The United States is suffering through the weakest economic expansion since the Great Depression, which is a damning indictment of Obamanomics.
But that doesn’t mean the United States has the world’s worst-performing economy. Japan’s statist economy has been mired in stagnation for more than 20 years, which is about what you might expect in a nation where the government is so omnipresent that it even regulates coffee enemas.
But if you really want to feel good about America’s economy (at least in relative terms), then a comparison to Europe is probably akin to snorting cocaine.
The welfare states on the other side of the Atlantic are in such poor shape that they celebrate even the tiniest glimmer of good news. Here are some blurbs from a story in the EU Observer.
The eurozone economy has moved out of recession, according to unexpectedly strong data published on Wednesday (14 August) by Eurostat, the EU’s statistical agency.
So what is this “strong data” mentioned in the story? Did eurozone economies grow at a 4 percent annual pace? 5 percent?
Economic output rose by 0.3 percent across both the euro area and the EU28 during the second quarter of 2013, compared with the previous quarter. Surprisingly, it was Portugal which, despite recent social unrest and political turmoil over its bailout programme, saw the biggest jump in growth, with its economy growing by 1.1 percent. Finland and Germany recorded growth of 0.7 percent, while, France recorded a 0.5 percent growth rate, which will dampen concerns that the country’s economy will remain stagnant in 2013. The statistics indicate that the European economy is recovering faster than expected and could post an overall growth rate for 2013.
Huh, 0.3 percent is something to celebrate?!? These are quarterly numbers, so you should multiply by four to get annual rates, but even that doesn’t translate into “strong data.”
Moreover, if you look at the actual report from eurostat, you’ll see that the year-over-year numbers still show recession. So it’s far from clear that one quarter of anemic growth should be considered the start of a recovery.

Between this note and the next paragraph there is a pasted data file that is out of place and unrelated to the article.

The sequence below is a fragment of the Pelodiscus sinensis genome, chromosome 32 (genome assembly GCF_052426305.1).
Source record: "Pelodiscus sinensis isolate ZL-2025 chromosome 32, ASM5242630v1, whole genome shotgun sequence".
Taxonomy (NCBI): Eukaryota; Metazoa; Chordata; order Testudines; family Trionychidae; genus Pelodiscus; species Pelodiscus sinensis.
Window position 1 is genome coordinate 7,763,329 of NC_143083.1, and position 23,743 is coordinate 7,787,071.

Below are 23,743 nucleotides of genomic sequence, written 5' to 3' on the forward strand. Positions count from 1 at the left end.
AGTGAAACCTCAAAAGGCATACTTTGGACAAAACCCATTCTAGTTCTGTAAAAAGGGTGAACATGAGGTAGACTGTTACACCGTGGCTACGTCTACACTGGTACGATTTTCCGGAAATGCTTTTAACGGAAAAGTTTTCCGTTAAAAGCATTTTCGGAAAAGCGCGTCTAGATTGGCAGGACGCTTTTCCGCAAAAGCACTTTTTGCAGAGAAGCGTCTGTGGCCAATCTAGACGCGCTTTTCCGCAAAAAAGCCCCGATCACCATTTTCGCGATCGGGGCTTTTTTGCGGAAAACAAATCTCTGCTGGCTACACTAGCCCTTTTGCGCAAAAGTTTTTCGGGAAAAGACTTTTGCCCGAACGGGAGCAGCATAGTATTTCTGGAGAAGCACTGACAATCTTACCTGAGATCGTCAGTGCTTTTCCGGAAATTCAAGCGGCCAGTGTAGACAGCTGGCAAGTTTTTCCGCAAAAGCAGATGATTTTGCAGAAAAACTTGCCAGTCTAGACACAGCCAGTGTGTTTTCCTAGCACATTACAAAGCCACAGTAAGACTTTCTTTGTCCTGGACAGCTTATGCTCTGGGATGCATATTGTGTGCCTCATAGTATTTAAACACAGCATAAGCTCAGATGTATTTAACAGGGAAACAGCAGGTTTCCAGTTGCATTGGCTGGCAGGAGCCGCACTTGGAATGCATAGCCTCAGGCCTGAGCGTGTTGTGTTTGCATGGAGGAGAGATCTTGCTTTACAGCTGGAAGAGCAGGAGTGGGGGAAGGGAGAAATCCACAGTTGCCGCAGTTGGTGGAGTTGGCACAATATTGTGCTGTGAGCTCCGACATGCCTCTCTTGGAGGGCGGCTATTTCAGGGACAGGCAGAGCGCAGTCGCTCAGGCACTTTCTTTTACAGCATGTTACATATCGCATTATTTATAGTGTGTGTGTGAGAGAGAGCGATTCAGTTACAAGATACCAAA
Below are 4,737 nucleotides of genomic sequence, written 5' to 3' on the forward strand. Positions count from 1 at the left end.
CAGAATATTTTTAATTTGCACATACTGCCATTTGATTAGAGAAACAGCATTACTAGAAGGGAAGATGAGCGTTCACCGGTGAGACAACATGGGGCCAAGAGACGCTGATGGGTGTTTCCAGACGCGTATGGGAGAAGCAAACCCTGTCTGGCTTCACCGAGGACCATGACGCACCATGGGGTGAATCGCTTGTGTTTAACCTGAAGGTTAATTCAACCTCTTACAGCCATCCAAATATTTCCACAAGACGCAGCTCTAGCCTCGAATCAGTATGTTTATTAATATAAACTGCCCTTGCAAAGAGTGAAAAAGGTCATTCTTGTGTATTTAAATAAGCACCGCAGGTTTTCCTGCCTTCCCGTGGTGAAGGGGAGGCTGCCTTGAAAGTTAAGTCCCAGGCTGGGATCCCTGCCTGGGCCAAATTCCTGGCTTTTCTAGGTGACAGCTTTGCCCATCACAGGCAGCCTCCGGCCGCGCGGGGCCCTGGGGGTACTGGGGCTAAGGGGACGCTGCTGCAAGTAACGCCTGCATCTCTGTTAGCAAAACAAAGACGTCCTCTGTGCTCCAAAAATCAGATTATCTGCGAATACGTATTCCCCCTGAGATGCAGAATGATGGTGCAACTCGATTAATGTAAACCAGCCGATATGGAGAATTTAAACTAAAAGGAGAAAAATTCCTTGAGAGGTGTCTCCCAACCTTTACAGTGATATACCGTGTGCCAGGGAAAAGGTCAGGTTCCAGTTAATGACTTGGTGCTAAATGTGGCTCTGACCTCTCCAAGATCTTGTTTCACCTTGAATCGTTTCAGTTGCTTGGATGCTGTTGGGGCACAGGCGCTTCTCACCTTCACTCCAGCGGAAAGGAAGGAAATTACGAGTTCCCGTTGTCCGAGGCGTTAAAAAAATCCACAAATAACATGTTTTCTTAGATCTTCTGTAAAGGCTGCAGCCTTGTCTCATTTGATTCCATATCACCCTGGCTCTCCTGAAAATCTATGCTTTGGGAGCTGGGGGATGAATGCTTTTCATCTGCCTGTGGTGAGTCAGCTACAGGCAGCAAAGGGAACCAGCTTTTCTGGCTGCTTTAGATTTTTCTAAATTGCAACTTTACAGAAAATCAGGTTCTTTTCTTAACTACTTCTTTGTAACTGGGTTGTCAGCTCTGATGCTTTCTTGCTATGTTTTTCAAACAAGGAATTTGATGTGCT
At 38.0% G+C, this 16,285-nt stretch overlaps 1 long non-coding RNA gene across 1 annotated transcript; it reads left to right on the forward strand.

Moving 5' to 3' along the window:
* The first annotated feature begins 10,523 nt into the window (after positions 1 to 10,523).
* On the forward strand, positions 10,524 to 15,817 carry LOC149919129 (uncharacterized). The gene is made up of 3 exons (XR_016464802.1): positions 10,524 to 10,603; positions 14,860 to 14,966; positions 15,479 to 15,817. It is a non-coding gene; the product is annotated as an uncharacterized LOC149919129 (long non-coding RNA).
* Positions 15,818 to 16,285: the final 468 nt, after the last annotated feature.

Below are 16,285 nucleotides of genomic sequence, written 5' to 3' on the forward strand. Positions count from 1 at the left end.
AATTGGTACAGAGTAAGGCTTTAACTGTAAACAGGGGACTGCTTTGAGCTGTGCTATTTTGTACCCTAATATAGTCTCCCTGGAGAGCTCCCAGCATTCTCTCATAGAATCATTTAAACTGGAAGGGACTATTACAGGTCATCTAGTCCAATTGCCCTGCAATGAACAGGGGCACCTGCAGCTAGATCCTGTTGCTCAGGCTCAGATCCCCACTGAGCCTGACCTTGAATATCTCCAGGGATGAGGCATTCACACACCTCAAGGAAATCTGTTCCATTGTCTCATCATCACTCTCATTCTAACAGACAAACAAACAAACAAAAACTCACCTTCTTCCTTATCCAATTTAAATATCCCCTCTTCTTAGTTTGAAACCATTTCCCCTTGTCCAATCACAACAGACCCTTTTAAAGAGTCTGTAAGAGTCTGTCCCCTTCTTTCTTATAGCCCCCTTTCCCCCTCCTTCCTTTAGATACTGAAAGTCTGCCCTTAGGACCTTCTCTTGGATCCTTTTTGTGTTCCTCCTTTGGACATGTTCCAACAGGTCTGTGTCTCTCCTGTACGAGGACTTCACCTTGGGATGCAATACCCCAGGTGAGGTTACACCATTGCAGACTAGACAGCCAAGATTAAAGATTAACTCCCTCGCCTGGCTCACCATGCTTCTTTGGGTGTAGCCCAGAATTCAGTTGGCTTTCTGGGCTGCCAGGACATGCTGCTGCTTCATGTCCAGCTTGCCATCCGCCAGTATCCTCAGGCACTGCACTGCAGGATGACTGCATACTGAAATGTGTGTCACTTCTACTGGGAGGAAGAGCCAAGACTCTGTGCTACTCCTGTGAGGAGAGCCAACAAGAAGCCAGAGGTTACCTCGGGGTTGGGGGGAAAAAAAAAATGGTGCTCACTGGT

Yet the expectations are so low in these over-taxed and over-regulated welfare states that the mandarins at the European Commission are breaking out the champagne.
In a statement, EU eurozone commissioner Olli Rehn described the news as “encouraging” and said that “the European economy is gradually gaining momentum.”
I guess the European economy is gaining momentum if you use a glacier as your benchmark.
I’m not trying to mock Europeans just for the heck of it. The serious point in this post is that the United States has been gradually moving in the direction of becoming a French-style welfare state during the statist Bush-Obama years.
And even though I like to think of America as being special, the consequences of more spending, more taxes, and more regulation are just as bad on this side of the ocean as they are on the other side of the ocean.
As you can see from the chart, America has enjoyed a big advantage over Europeans if you look at living standards. And maybe we always will maintain an advantage if they move even farther in the wrong direction at the same time that the United States is adopting counterproductive policies.
But why would we want to copy the misguided policies of nations that are collapsing?
Particularly when we have examples of jurisdictions that are now more prosperous than the United States and they lead the world in maintaining the tried-and-true recipe of free markets and small government.
P.S. If you look at the EU data, you’ll see that the Baltic nations are doing better than average, which is at least somewhat due to the fact that they have pursued better policy than their European neighbors.